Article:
KT: On a technical level, the project came forth from the concept of applying slushwave-style processing techniques and an ambient vapor approach to a style of music (more classical and understated pieces) that the genre usually shies away from. An attempt to speak to a level of nostalgia that’s more primal. I also tried to tap into some of the more odd side of jazz that I love, such as The Mount Fuji Doomjazz Corporation and Bohren & Der Club of Gore. After that, the project kind of took its own route and iterated on that concept through two entire cycles, and one very lengthy concept album. Of course, the current state of the world is intricately linked with the project too, both the sudden burst of free time and thorough sense of dread and isolation that we all share right now just resonated hard, and seeped into everything I was working on.
UD: You mention the world’s current condition being an important factor in the album’s creation. How have your life experiences shaped your musical style as a whole, and what role do things like the current viral pandemic play in the sound and overall message album?
KT: I think that even if we try not to make it obvious, the music we make reflects a bit of how we are feeling inside. I don’t think I could’ve found this particular style of music in any other circumstance, nor could it have found me. It’s something that worked incredibly well for me personally, both the process of creation and listening to it, to cope with everything that was going on in the world. In terms of a message, I think that is something deeply personal to both the listener and myself, but I hope there’s at least some comfort in the journey that we take together.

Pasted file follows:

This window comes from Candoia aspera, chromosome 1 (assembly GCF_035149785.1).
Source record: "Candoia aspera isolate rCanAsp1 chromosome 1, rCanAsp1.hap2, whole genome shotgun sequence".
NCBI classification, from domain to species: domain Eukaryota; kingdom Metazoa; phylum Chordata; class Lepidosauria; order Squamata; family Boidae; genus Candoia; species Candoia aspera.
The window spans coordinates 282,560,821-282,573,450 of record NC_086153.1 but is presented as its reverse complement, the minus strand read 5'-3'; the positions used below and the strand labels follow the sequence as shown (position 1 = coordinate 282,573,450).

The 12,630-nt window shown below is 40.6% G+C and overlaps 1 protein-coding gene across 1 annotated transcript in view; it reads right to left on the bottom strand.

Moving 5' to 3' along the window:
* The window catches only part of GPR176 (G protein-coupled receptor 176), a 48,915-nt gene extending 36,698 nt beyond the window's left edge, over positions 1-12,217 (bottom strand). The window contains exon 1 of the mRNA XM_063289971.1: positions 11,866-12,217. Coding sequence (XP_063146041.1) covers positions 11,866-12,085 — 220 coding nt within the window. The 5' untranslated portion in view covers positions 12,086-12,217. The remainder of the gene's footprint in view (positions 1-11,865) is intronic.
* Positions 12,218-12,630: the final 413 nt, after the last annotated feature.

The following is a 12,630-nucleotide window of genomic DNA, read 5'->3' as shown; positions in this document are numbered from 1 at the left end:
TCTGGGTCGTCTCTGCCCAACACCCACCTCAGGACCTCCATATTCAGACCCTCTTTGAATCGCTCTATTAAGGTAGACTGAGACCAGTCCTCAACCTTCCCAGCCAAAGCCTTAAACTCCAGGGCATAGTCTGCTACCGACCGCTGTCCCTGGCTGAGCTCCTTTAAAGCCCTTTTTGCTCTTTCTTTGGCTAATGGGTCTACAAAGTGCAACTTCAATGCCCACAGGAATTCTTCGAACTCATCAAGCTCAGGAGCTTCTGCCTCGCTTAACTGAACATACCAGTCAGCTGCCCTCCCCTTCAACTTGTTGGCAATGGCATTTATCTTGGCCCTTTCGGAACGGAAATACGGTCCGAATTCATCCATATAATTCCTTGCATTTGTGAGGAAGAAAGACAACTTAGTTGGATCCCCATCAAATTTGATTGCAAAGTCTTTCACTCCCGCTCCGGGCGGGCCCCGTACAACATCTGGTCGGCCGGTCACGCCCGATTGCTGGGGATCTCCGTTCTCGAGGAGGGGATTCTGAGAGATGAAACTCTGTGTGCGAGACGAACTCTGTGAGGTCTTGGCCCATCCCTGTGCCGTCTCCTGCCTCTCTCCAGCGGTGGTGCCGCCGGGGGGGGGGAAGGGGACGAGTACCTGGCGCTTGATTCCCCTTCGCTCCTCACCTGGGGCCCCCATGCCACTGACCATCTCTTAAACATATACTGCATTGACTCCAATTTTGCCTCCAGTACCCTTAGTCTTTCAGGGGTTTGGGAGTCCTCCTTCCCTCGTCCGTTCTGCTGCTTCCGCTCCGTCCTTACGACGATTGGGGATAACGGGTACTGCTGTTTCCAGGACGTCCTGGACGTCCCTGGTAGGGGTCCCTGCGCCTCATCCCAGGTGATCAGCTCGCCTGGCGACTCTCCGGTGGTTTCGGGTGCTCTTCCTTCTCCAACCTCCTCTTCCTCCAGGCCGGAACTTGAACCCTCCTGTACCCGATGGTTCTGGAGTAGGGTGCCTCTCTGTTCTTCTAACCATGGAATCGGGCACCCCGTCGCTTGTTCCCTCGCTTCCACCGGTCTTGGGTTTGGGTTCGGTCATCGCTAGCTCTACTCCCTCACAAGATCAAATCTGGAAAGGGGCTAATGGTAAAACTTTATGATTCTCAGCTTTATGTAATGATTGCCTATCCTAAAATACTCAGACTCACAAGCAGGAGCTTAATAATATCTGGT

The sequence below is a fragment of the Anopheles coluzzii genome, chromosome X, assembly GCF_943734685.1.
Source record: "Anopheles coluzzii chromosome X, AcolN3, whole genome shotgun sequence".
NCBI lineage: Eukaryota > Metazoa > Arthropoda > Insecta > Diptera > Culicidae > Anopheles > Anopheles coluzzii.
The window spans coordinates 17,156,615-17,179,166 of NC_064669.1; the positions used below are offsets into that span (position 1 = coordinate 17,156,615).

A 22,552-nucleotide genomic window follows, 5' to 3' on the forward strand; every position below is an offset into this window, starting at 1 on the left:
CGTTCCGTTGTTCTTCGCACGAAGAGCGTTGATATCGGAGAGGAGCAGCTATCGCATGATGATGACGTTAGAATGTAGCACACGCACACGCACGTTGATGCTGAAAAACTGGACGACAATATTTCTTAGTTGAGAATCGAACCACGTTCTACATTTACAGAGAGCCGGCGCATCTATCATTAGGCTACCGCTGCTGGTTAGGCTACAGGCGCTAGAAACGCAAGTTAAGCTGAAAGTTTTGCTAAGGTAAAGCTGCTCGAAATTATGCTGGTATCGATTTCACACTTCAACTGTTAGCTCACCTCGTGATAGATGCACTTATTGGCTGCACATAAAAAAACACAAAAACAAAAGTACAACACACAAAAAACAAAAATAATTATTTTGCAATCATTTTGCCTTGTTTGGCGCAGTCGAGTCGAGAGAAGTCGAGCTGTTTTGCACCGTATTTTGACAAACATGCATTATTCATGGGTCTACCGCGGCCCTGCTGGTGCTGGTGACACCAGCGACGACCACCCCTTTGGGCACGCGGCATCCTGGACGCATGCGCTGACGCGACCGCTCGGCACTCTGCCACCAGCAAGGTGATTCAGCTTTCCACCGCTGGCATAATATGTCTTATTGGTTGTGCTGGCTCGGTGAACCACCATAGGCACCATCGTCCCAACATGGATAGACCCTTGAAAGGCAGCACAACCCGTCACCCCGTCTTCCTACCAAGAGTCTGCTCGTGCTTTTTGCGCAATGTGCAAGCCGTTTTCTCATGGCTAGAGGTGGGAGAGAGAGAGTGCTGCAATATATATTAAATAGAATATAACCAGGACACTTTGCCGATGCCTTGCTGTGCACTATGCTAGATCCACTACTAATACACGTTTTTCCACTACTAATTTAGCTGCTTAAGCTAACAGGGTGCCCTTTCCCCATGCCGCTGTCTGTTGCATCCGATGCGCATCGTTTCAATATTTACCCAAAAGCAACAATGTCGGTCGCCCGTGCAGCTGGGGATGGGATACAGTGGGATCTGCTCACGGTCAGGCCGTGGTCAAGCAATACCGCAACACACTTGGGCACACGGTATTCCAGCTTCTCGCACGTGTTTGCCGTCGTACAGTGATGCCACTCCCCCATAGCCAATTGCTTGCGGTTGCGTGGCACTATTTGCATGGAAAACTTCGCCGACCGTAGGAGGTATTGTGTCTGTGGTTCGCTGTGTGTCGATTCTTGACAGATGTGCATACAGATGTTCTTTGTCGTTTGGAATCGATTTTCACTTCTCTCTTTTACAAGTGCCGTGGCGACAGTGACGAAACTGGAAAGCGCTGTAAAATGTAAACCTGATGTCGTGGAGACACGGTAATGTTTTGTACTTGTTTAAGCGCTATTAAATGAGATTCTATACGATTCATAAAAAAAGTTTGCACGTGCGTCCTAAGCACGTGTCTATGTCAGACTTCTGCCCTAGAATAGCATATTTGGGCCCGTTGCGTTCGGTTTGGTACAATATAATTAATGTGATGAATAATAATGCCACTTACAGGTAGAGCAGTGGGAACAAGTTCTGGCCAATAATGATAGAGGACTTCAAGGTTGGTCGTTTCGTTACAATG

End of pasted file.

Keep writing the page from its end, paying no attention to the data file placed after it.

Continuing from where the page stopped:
UD: 🎍 is a dark-ambient project, and some listeners have said that the project is reminiscent of The Caretaker’s music. What are your thoughts on this artist, and has their work impacted your own at all?